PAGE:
After Traci Eubank posted an open invitation to son Camden’s 10th birthday party on Facebook, thousands reached out with well wishes. But experts tell Yahoo Parenting that may not be the best way for the boy without friends to make real connections. (Photo: Facebook/Camden’s 10th Birthday Party — An Open Invitation)
When Traci Eubank posted an open invitation to her son’s birthday bash Sunday night on Facebook, she was thinking about hosting a small party. “I thought maybe a few people on my friends list would bring their kids,“ the Roanoke, Va., mom wrote. "Instead it has reached people from all over the world.”
Indeed, in the past two days, Eubank’s note to “anyone with kids [who] wants to come throw some water balloons with one awesome little boy” on July 6 at Virginia’s public Troutville Park, has scored nearly 2,000 likes. “Word has traveled to India, London, Australia, Mexico, Canada & more,” she wrote.
The reach is no small feat for the family, considering that the whole reason Eubank reached out on social media is that her 9-year-old didn’t have any pals to invite to a celebration. The homeschooled boy — whom she says suffers from apraxia of speech — had one neighborhood friend, age 11, the mom revealed, adding that the neighbor “recently decided he’s too cool to hang out with a ‘little kid that can’t talk right,’ so poor Cam is left with no one else to play with.”
All the well wishes that are rolling in on Facebook have already been a gift for her son, Eubank declares. “The emails & stories people have sent are truly touching and I know we’re not alone and Camden WILL have the birthday party of his dreams,” she writes on a GoFundMe page that she set up to help cover the cost of the balloon bash now that it has, well, blown up. “It is just amazing.”
Amazing, yes, but does the viral invite actually help or hurt the boy?
“A community party could bring out lots of feelings, depending on how it is presented to the child,” Amy Morin, a psychotherapist and author of 13 Things Mentally Strong People Don’t Do, tells Yahoo Parenting. “If Camden gets the message that he can’t make friends, it could make him feel alienated. If, however, the party gives him an opportunity to meet new people and make new friends, he may gain hope for the future. It could help him feel loved and supported by his community.”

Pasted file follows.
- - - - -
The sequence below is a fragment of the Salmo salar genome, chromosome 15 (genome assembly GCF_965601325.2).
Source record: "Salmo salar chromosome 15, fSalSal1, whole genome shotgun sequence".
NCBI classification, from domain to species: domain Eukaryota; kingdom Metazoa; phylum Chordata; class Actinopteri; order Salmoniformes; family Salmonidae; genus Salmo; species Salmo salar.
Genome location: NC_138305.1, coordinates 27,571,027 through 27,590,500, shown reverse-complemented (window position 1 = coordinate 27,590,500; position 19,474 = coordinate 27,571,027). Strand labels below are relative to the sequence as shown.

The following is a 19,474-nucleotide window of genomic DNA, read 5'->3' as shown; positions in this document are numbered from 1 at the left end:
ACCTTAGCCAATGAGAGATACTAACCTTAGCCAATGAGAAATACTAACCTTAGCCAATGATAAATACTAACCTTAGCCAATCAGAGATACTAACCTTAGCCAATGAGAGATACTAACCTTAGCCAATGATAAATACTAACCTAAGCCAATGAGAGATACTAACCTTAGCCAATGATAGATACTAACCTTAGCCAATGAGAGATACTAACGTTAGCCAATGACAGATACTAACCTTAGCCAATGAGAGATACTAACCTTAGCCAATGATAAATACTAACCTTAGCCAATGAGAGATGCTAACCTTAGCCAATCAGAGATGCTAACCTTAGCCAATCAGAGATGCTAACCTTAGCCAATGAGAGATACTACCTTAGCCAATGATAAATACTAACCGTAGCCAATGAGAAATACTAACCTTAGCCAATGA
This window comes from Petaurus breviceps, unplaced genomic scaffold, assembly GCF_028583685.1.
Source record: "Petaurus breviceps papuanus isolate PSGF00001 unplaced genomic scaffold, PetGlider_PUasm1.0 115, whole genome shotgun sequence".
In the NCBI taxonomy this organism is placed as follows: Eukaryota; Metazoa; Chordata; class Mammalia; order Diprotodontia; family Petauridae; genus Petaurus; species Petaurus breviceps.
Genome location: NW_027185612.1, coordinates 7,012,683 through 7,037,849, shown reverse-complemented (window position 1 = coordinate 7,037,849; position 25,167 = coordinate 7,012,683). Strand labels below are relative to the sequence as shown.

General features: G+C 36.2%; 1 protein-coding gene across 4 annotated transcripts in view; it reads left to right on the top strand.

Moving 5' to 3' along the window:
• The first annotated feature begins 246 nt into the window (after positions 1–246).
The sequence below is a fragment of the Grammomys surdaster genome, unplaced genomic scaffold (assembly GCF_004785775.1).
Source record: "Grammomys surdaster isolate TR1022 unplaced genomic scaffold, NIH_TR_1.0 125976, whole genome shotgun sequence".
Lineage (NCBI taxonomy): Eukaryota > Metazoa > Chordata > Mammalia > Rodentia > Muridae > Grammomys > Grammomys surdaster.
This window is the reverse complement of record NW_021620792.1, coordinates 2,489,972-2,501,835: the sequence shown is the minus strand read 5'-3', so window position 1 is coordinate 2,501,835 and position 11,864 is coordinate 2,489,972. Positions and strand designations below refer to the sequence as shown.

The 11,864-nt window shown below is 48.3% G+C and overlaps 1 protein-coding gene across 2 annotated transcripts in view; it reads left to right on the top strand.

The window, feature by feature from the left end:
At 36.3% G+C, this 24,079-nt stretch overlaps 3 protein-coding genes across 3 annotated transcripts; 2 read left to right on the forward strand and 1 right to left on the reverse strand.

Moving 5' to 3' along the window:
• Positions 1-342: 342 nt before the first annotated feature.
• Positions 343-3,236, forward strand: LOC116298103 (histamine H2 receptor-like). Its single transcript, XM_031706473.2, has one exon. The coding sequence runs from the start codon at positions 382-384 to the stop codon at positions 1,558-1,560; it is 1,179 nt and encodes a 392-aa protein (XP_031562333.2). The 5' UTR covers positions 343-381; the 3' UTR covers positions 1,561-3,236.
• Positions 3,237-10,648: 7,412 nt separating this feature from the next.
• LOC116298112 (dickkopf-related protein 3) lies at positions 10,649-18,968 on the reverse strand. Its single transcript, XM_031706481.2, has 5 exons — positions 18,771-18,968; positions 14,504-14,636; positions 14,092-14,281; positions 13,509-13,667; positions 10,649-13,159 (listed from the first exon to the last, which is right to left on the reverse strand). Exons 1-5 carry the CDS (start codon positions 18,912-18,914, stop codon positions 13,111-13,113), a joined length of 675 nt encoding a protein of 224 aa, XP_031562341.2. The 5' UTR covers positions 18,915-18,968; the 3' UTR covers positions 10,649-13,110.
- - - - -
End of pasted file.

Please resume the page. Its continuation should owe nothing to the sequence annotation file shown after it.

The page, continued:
Parenting coach Sharon Silver tells Yahoo Parenting that she also questions the wisdom of the mom’s move, however well-intentioned. “What she’s done is use her assessment of who he is, instead of empowering him,” says the Proactive Parenting founder. “She labeled him as someone who needs help and told him, and the world, that ‘I had to reach out to get friends for you.’”
False friendship isn’t going to solve anything, adds Morin. “You certainly don’t want people to pity him or simply be kind to him for just one day,” she says. “If the child feels identified as someone who can’t make friends, it could be harmful to his self-worth.”
Then there’s all this emphasis on the meaning of just one day. “It’s important for kids to have friends throughout the year, not just on their birthdays,” insists Morin. “So it’s essential for parents to take steps to facilitate activities and opportunities for children to create friendships throughout the year.”
What parents in the same position should consider, instead of trolling for partygoers, is a singular focus on their child, according to Silver. “Celebrate with family and ask the birthday boy, or girl, ‘What is one thing that you’ve always wanted to do?’” she says. “Then do that, whether it’s ride a horse or go to an amusement park. It’s not about how many friends you have. It’s about the joy you feel about yourself that you want kids to experience on their birthday.”